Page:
YSU Candidates for new Honors College
By Alyssa Pawluk
On Monday, April 13, three finalists for the position of dean for the new Honors College were announced. The finalists — Stephen Gage, professor and director of bands and orchestra in the Dana School of Music; Adam Earnheardt, chair of the department of communication; and Thomas Wakefield, associate professor in the department of mathematics and statistics — presented their ideas to students and faculty on campus.
Gage, on top of being a full time professor in the Dana School of Music for 35 years, conducted the Youth Orchestra in Youngstown.
“The first question that I had was ‘why would you want an honors college?’ I’m someone who looks up things and such a program provides a place for bright, better graduate students who want to be intellectually engaged,” he said. “If I was sitting in the house today, one of the things that I would be thinking is why would you want a conductor to be the Honors College dean?”
Gage said that his vision, if elected dean of the Honors College, would be a place for student success.
“System plus spirit equals success. The system is what we put in place. My approach to this is that the system is everything that the university does to make sure that the students who choose to come to YSU and participate in the Honors College have a chance to be successful. I feel as a teacher that my most important thing that I do is to give my students a chance to be successful,” he said. “The spirit is what all the people involved in it do.”
Gage said that an Honors College has to be aware of and able to compete with other universities for honor students in its region.
“I have to work with outside sources. I think all of us are aware that higher education is in difficult financial times. At our institution, we hired Gary [Swegan] not so long ago to come and help us with enrollment management. We want to make sure that in a region where the population continues to decline … there’s less students to draw from. If we are talking about an Honors College, we are now going to be competing for the best and brightest to come to our school, and there are going to be less of them. And we are not the only school that will want them,” he said.
Gage said that he sees the position as a “student connected job.”
“If I was the dean of CLASS, or Health and Human Services, or Creative Arts and Communication, I’m not so sure that the way I approach the world would be particularly helpful because I think it’s primarily dealing with administrating in-house things. This job, I see as a student connected job,” he said. “I find that being a teacher and a conductor for three decades, that the good and the bad and the ugly of those three, is that they make me more prepared for this job than perhaps anything else that I can do.”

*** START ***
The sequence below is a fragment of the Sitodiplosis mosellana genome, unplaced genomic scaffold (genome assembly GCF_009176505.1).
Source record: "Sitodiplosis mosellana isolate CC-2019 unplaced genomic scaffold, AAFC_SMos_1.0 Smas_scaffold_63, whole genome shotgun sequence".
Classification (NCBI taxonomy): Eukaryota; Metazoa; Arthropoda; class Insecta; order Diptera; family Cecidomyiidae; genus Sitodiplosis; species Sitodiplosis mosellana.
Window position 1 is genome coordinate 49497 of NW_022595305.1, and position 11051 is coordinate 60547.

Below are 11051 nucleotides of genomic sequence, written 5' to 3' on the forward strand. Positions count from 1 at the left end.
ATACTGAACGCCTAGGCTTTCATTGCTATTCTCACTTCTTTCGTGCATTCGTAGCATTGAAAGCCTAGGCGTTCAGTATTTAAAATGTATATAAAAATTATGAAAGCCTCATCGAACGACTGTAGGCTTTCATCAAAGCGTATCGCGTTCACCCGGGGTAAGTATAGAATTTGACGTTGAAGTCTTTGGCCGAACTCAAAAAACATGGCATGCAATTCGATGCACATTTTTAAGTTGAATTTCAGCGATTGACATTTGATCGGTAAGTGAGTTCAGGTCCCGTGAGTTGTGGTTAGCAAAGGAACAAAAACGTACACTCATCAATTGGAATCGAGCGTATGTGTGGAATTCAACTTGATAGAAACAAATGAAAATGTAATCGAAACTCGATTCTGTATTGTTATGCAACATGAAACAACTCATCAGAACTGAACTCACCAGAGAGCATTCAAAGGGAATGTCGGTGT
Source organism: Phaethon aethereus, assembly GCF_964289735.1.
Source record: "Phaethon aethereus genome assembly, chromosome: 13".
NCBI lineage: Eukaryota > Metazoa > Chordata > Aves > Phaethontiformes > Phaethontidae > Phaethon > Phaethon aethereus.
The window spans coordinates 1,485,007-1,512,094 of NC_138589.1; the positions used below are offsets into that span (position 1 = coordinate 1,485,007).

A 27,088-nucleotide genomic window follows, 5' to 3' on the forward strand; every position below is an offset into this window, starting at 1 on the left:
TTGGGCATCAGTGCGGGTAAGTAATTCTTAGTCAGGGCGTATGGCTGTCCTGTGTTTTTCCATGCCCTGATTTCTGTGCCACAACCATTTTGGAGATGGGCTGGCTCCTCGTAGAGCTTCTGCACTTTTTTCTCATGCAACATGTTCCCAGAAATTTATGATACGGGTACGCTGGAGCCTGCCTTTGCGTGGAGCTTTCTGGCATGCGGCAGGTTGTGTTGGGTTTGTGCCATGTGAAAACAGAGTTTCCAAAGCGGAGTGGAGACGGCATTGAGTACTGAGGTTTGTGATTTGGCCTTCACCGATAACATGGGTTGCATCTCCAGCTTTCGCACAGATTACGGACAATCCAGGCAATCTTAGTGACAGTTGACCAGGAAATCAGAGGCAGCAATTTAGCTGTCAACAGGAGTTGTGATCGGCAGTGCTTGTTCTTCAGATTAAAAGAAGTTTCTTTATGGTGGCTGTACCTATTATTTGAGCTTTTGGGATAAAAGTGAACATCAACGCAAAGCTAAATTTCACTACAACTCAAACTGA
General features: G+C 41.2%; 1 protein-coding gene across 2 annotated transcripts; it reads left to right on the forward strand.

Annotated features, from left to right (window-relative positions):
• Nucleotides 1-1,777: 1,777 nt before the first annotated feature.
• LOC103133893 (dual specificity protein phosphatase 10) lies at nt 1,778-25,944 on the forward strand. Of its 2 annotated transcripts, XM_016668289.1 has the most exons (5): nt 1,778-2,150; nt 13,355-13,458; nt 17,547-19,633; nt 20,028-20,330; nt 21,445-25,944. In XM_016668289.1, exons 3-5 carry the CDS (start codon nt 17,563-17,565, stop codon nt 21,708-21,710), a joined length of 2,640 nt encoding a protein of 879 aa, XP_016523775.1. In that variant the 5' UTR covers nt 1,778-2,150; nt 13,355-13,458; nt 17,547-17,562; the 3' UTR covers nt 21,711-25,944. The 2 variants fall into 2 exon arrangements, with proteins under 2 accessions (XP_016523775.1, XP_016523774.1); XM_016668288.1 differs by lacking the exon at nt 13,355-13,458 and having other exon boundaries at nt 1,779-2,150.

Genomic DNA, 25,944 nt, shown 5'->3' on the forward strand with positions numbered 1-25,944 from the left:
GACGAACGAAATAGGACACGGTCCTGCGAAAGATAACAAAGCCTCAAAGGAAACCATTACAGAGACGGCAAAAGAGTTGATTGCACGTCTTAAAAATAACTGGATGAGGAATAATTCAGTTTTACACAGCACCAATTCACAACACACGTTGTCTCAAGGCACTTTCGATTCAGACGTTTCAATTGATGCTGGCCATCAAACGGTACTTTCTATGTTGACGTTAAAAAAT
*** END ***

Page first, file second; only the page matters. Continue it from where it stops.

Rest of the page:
Gage assured students and faculty that he would put all of his effort into the success of the Honors College.
“Critical thinking, to me, usually refers to looking at music on a page and thinking about how I might want it to sound. Our students, all of them, certainly our Honors College students have to be critical thinkers — outside the box problem solvers. I think it’s a strength; you might think it’s a weakness. I assure you that if I were to get the position that you would get my heart and soul,” he said.
Wakefield, another finalist for the dean of the Honors College, addressed his ideas for the college on Tuesday in the Board of Trustees Meeting Room in Tod Hall.
He said that the strength of the Honors College is in its students.
“The Honors College is the destination for high achieving high school students from this region and beyond. If we’re going to dedicate our time, talent and resources to create an honors college, we are going to make it the best,” Wakefield said. “YSU is uniquely positioned among this region, especially compared to other universities in this region, in the sense that it offers all of its students, but especially the honors students who will most likely take advantage of it, the opportunity to work with faculty in a one-on-one setting.”
Wakefield said that if he is chosen as dean, he would try to incorporate an academic mission statement of student success into the Honors College.
“I would like our program to challenge our students to grow — not only academically, but personally — into ethical citizen scholars that find their calling while they are here and achieve their professional, civic and social goals in their choosing. That’s my goal for all students,” he said.
Wakefield added that he would form a Dean’s Advisory Council and Alumni Advisory Board in order to accomplish that student success.